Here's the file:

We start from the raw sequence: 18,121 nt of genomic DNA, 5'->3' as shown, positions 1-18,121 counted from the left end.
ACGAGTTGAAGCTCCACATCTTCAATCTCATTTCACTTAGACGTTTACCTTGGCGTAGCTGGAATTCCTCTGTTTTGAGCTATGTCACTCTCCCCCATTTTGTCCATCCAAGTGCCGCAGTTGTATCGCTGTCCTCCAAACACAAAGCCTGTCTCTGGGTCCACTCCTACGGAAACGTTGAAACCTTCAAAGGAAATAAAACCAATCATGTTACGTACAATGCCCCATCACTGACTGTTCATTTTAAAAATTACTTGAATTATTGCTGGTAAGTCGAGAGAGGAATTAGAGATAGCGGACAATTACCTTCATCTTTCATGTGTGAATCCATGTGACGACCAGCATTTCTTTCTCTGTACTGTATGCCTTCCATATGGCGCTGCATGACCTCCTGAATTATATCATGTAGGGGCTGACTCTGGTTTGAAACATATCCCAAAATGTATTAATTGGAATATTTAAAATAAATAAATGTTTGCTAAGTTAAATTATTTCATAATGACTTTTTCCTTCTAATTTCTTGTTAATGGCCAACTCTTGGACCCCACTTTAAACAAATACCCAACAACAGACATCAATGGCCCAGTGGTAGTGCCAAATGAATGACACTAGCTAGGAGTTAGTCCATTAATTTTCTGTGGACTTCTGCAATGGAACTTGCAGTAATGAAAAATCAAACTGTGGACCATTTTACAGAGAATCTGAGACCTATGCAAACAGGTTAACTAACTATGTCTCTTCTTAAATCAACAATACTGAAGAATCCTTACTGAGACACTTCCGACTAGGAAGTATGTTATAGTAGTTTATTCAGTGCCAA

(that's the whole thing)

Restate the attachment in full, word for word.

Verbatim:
We start from the raw sequence: 18,121 nt of genomic DNA, 5'->3' as shown, positions 1-18,121 counted from the left end.
ACGAGTTGAAGCTCCACATCTTCAATCTCATTTCACTTAGACGTTTACCTTGGCGTAGCTGGAATTCCTCTGTTTTGAGCTATGTCACTCTCCCCCATTTTGTCCATCCAAGTGCCGCAGTTGTATCGCTGTCCTCCAAACACAAAGCCTGTCTCTGGGTCCACTCCTACGGAAACGTTGAAACCTTCAAAGGAAATAAAACCAATCATGTTACGTACAATGCCCCATCACTGACTGTTCATTTTAAAAATTACTTGAATTATTGCTGGTAAGTCGAGAGAGGAATTAGAGATAGCGGACAATTACCTTCATCTTTCATGTGTGAATCCATGTGACGACCAGCATTTCTTTCTCTGTACTGTATGCCTTCCATATGGCGCTGCATGACCTCCTGAATTATATCATGTAGGGGCTGACTCTGGTTTGAAACATATCCCAAAATGTATTAATTGGAATATTTAAAATAAATAAATGTTTGCTAAGTTAAATTATTTCATAATGACTTTTTCCTTCTAATTTCTTGTTAATGGCCAACTCTTGGACCCCACTTTAAACAAATACCCAACAACAGACATCAATGGCCCAGTGGTAGTGCCAAATGAATGACACTAGCTAGGAGTTAGTCCATTAATTTTCTGTGGACTTCTGCAATGGAACTTGCAGTAATGAAAAATCAAACTGTGGACCATTTTACAGAGAATCTGAGACCTATGCAAACAGGTTAACTAACTATGTCTCTTCTTAAATCAACAATACTGAAGAATCCTTACTGAGACACTTCCGACTAGGAAGTATGTTATAGTAGTTTATTCAGTGCCAA